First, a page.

The state of Colorado has four 90° corners. However, we know that no spherical rectangle can have four right angles. What is going on with Colorado?
 A "biangle" is a polygon with two sides and two angles. They don’t exist in Euclidean geometry, but they do on the sphere. Draw some biangles. (Hint: put one of the corners at the north pole).
 Find a formula relating the angles of a biangle to the fraction of the sphere covered by the biangle.
 Hiram of Tyre helped build King Solomon’s temple. From 1 Kings 7.23:
Then he made the molten sea; it was round, ten cubits from brim to brim, and five cubits high. A line of thirty cubits would encircle it completely.
This presumably describes a sort of circular aboveground pool, with a diameter of ten cubits and circumference of thirty cubits.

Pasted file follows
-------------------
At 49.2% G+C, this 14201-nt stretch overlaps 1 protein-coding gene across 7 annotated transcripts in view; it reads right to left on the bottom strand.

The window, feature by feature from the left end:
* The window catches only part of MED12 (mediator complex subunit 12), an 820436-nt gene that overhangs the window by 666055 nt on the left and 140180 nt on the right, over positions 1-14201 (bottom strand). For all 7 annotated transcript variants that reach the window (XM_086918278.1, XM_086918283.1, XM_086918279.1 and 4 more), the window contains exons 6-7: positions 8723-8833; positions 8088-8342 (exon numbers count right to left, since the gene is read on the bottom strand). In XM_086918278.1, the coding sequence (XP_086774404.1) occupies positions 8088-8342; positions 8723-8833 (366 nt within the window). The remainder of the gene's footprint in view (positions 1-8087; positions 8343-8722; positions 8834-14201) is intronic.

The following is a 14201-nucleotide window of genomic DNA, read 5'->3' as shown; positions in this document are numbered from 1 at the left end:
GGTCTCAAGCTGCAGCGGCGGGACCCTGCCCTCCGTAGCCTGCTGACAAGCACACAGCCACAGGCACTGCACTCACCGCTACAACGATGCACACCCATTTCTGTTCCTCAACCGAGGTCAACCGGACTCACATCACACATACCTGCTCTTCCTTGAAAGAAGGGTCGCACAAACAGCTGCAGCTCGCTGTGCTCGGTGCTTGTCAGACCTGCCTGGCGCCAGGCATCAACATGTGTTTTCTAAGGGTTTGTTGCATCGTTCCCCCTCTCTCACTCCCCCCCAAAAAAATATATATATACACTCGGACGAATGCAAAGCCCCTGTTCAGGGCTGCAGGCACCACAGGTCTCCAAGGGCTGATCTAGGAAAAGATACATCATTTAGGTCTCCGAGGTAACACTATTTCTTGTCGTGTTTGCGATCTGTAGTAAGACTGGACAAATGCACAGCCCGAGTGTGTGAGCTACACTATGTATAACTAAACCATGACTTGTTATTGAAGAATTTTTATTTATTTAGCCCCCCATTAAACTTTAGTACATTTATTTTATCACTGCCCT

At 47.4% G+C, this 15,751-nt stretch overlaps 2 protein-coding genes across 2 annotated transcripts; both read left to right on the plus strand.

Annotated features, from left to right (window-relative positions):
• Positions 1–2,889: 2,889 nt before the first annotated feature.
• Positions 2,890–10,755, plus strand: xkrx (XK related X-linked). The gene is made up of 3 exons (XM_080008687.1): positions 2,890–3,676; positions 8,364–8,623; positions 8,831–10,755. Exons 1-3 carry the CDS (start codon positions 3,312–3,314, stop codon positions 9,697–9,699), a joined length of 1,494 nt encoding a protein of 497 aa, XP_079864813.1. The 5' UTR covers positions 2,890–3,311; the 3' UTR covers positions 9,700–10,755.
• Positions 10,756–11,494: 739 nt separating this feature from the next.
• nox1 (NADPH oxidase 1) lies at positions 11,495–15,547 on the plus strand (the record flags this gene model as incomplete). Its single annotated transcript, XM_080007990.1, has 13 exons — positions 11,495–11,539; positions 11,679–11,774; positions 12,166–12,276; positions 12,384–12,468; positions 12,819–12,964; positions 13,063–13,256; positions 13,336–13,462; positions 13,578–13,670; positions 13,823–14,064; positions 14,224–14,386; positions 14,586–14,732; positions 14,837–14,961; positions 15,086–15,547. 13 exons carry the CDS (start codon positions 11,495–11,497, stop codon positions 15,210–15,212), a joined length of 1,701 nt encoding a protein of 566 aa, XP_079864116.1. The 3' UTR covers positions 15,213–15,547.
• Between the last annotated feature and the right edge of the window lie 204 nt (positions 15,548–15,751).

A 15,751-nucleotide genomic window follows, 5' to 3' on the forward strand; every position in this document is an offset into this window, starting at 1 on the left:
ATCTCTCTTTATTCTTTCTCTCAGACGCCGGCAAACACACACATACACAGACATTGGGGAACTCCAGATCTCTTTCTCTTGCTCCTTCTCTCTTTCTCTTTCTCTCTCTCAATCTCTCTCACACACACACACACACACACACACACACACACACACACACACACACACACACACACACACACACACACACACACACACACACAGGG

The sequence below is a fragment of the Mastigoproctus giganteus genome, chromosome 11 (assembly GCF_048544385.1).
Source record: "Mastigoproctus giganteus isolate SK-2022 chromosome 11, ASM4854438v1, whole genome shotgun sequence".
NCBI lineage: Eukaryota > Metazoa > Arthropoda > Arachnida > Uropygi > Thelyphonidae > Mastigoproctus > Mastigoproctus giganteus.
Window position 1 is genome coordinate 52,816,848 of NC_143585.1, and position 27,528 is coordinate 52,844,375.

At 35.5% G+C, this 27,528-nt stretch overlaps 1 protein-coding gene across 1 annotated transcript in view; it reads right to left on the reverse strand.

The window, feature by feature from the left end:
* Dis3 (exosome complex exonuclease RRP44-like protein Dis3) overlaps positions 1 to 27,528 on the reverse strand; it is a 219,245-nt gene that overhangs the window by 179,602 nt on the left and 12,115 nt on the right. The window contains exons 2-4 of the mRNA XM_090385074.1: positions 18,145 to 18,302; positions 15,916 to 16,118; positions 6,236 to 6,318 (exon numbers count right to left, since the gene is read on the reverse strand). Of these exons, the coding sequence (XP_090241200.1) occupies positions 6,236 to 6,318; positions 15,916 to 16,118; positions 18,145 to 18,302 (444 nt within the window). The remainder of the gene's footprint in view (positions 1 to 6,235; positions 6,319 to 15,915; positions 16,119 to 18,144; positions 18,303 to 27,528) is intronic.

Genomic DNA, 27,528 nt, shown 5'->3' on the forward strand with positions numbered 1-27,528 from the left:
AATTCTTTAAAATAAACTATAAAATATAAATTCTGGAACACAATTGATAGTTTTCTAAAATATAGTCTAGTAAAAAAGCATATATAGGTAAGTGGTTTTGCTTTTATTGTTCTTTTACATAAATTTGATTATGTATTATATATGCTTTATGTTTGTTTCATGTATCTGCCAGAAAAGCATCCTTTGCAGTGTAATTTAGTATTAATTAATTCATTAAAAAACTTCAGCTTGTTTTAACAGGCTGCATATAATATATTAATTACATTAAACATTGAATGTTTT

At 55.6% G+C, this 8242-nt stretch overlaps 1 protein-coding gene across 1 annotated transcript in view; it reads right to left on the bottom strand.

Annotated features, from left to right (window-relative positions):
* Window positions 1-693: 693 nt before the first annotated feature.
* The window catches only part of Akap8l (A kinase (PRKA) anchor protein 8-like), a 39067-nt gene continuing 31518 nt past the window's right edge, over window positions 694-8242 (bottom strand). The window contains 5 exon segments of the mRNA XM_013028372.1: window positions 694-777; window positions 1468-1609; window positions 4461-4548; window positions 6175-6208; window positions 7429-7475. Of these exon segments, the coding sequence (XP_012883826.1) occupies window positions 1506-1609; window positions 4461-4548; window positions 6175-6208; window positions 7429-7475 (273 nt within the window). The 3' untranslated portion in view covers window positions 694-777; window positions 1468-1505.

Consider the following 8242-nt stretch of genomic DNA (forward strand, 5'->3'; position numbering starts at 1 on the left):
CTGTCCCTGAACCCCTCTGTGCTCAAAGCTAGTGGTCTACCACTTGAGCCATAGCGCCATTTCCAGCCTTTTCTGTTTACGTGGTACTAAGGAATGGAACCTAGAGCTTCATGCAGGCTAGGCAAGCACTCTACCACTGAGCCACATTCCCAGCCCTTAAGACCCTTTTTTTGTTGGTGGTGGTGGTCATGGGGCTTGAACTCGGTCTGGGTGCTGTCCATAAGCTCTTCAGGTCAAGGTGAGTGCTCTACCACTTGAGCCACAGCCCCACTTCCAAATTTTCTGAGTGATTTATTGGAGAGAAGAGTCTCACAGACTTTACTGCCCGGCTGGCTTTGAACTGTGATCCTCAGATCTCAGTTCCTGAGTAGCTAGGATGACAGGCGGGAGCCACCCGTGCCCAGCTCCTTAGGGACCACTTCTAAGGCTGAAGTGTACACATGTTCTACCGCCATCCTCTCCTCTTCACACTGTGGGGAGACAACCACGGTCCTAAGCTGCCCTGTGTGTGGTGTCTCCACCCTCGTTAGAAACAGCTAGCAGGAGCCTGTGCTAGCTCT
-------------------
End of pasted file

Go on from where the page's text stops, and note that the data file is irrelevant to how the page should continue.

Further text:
Discuss the plausibility of these measurements.
 Explain how the pool could be built exactly as specified on the surface of a sphere.
 On what diameter sphere (i.e. on what size of planet) could this pool be built precisely?
 Does every tessellation of the sphere by polygons give a corresponding polyhedron?
 Build yourself a set of five platonic solids using “nets”. Nets are flat cutouts that can be folded and glued into polyhedra, and are readily available for the Platonic solids.
 In Double Planetoid (Magic pg. 94) what shape are the two parts of the planet? (And by the way, check out Escher’s comment about this picture on page 97).
 In Stars (Magic pg 100), the main structure is built out of three intersecting platonic solids. What are they?